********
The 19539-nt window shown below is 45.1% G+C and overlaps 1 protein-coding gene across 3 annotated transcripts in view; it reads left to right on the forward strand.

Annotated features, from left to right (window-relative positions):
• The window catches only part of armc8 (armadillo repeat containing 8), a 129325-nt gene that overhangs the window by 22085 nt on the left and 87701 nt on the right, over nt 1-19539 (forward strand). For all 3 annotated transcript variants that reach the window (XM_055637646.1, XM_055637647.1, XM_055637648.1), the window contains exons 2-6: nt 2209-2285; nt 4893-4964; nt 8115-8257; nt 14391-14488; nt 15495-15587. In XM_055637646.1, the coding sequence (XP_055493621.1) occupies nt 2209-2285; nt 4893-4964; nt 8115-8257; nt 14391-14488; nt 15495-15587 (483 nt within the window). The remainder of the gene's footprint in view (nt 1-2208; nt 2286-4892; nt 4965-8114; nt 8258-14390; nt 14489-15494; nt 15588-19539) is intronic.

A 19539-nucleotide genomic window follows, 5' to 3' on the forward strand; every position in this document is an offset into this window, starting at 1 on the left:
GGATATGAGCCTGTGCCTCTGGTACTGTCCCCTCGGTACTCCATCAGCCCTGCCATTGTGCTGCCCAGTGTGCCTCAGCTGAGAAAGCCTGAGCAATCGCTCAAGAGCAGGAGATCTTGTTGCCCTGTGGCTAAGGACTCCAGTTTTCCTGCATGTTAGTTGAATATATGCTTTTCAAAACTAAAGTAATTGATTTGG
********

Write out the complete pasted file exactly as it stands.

The 19539-nt window shown below is 45.1% G+C and overlaps 1 protein-coding gene across 3 annotated transcripts in view; it reads left to right on the forward strand.

Annotated features, from left to right (window-relative positions):
• The window catches only part of armc8 (armadillo repeat containing 8), a 129325-nt gene that overhangs the window by 22085 nt on the left and 87701 nt on the right, over nt 1-19539 (forward strand). For all 3 annotated transcript variants that reach the window (XM_055637646.1, XM_055637647.1, XM_055637648.1), the window contains exons 2-6: nt 2209-2285; nt 4893-4964; nt 8115-8257; nt 14391-14488; nt 15495-15587. In XM_055637646.1, the coding sequence (XP_055493621.1) occupies nt 2209-2285; nt 4893-4964; nt 8115-8257; nt 14391-14488; nt 15495-15587 (483 nt within the window). The remainder of the gene's footprint in view (nt 1-2208; nt 2286-4892; nt 4965-8114; nt 8258-14390; nt 14489-15494; nt 15588-19539) is intronic.

A 19539-nucleotide genomic window follows, 5' to 3' on the forward strand; every position in this document is an offset into this window, starting at 1 on the left:
GGATATGAGCCTGTGCCTCTGGTACTGTCCCCTCGGTACTCCATCAGCCCTGCCATTGTGCTGCCCAGTGTGCCTCAGCTGAGAAAGCCTGAGCAATCGCTCAAGAGCAGGAGATCTTGTTGCCCTGTGGCTAAGGACTCCAGTTTTCCTGCATGTTAGTTGAATATATGCTTTTCAAAACTAAAGTAATTGATTTGG